Skoda Scala variants
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Finance representative example (PCP)

Total cash price £13,799. Borrowing £11,039 with a £2,760 deposit at a representative APR of 12.9%.

49 monthly payments
£186.58
Fixed interest rate
12.9%
Total amount payable
£18,246.99
Cost of credit
£4,447.99
Optional final payment
£6,531.00
Annual mileage limit
6000 miles

Skoda Scala buying guide

There are a few trim and engine choices available for the Scala. This guide will talk you through each so you can choose the best version for you.

What Skoda Scala trim levels are there?

Basic Scala cars come in SE trim. Despite the entry-level billing, you still get nice touches including alloy wheels, auto lights and wipers, air conditioning, cruise control, rear parking sensors, automatic emergency braking, lane keep assist, and a basic infotainment system with smartphone mirroring, DAB radio and Bluetooth.

Stepping up to SE L trim brings larger alloy wheels, tinted rear windows, part-faux-suede upholstery, climate control, a larger infotainment system with built-in sat nav, and a digital screen in place of the driver's dials.

Range-topping Monte Carlo trim gets a panoramic glass roof along with unique interior and exterior styling details.

What's the Skoda Scala's interior and technology like?

The Scala’s cabin is an example of function over form, with an easy-to-use layout and intuitive controls. While the styling is unlikely to get pulses racing, it’s attractive enough inside and uses pleasingly soft and high quality materials. Skoda has resisted the temptation to consign all the physical buttons to the infotainment system, so you still get proper controls for the air con and heater.

The infotainment system is easy to get to grips with and includes all the key features you’d want, even on entry-level models. Apple CarPlay and Android Auto are standard across the range, while mid-range SE L trim cars and above include a digital screen in place of the usual driver’s dials, which helps the cabin feel more modern.

While interior styling isn’t the Scala’s key strength, it scores extremely high marks for practicality. Adults can fit comfortably in every seat, and you can even seat five for shorter journeys. Parents will find the Scala easier to live with than the comparable Fabia hatchback thanks to having more rear seat space to make it easier to fit bulky child seats. Boot space with all seats in place will probably be enough for most day-to-day tasks, or you can fold the rear seats down if you need to carry bulkier items.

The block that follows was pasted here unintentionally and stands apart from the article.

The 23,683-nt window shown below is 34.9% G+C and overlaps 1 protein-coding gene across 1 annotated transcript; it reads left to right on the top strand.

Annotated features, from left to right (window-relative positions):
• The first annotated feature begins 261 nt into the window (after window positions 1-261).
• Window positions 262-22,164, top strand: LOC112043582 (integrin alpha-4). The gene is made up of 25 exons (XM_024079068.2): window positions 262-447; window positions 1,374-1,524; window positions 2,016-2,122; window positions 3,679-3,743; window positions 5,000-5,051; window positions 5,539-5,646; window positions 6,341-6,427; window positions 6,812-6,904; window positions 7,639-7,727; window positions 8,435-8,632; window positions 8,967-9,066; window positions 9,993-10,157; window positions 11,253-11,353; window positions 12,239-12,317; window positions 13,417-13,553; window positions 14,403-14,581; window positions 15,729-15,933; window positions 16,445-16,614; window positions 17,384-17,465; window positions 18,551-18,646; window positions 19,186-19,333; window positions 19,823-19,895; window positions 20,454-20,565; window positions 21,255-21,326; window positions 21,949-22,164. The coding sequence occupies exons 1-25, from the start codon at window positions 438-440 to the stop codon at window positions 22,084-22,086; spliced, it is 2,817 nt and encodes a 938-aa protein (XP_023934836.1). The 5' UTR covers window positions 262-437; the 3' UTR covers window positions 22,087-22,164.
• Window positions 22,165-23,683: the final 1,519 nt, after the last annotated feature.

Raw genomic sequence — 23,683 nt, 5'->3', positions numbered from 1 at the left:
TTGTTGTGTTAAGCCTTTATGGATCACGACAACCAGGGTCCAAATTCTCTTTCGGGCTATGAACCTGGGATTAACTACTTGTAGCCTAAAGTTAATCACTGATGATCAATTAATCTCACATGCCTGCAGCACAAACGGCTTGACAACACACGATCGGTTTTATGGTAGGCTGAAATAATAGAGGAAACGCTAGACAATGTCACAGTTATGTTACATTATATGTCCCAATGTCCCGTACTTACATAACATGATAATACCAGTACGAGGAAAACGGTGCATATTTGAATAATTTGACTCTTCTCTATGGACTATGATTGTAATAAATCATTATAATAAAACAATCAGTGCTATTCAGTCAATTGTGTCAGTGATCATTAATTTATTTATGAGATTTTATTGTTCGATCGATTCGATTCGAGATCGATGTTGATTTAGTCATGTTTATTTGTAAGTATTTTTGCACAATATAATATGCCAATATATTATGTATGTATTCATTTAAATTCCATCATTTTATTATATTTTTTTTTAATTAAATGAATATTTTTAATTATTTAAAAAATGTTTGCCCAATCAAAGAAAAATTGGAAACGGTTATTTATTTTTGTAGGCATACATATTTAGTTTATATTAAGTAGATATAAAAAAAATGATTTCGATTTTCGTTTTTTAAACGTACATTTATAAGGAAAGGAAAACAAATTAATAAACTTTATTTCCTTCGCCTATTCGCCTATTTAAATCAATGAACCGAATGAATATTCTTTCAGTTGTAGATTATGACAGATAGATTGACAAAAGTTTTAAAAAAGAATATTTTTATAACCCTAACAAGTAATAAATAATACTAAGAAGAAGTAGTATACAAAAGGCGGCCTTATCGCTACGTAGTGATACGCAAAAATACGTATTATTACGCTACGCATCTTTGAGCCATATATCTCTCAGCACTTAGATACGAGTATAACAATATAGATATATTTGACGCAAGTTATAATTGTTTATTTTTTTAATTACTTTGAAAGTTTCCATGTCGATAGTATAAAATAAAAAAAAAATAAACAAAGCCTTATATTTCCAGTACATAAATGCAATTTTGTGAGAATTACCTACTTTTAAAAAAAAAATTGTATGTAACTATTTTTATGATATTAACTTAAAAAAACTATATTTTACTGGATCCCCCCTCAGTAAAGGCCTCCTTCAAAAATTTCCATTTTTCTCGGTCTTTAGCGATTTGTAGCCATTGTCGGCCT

Skoda Scala engine range explained

Skoda Scala 1.0 TSI 95 petrol

The basic engine for the Scala is a 1.0-litre turbo three-cylinder petrol with 95hp. This option is only offered with a manual gearbox and can average up to 54mpg if you drive with a light right foot. It can hit 62mph from rest in 10.9 seconds so will only begin to feel strained at faster motorway speeds.

Skoda Scala 1.0 TSI 110 petrol

The mid-range engine option is the same 1.0-litre turbo petrol but with power turned up to 110hp. This drops the 0-62mph time to 10.1 seconds, helping this version feel more relaxed at higher speeds. Efficiency only takes a small hit with the manual gearbox so this is our favourite engine choice in the lineup. An automatic gearbox is optionally available with this engine.

Skoda Scala 1.5 TSI 150 petrol

If you want a little more performance when you put your foot down, upgrade to the TSI 150 engine. This version swaps in a 1.5-litre four-cylinder turbo petrol with 150hp. All that extra thrust drops the 0-62mph time down to hair over eight seconds, helping the 150 model feel much keener to accelerate. Efficiency remains around 49mpg whether you choose the standard manual or the optional automatic gearbox.

Skoda Scala FAQs

You’ll only find Scala cars in one version – a five-door, five-seat model with a hatchback boot lid. The Scala is among the most affordable models in its class and size, so most of its rivals including the Volkswagen Golf, Ford Focus and Vauxhall Astra, are a little more expensive when similarly equipped. Buyers looking at Scalas might want to consider cross shopping it against small SUVs like the Dacia Duster and Skoda’s own Kamiq.

The Skoda Scala is a little less than 4.4 metres long. That makes it noticeably larger than Skoda’s Fabia hatchback, but more compact than the longer Octavia saloon and estate. The Scala’s length puts it in a similar ballpark as the Ford Focus and Kia Ceed, and a few millimetres shorter than the Volkswagen Golf. City drivers shouldn’t find the Scala too much of a challenge to park, with all models including rear parking sensors as standard.

Skoda has built its name on the back of practical cars and the Scala upholds this tradition with gusto. The cabin has enough space to seat adults in all five seats, with only rear elbow room in short supply if you’re carrying three side-by-side. The boot, similarly, is large with enough room for a push chair or several suitcases.

The Scala engine lineup is easy to understand, with just three petrol options to choose from. All of the engines have enough power to help the Scala feel relaxed on the move, but we’d suggest avoiding the entry-level option if you cover a lot of motorway miles.

Yes, the Skoda Scala is a sensible, practical car that is typically cheaper than family hatchback rivals. It has a bigger boot than a VW Golf and comes with a fuss-free, economical driving experience that should make the Scala delightfully easy to live with.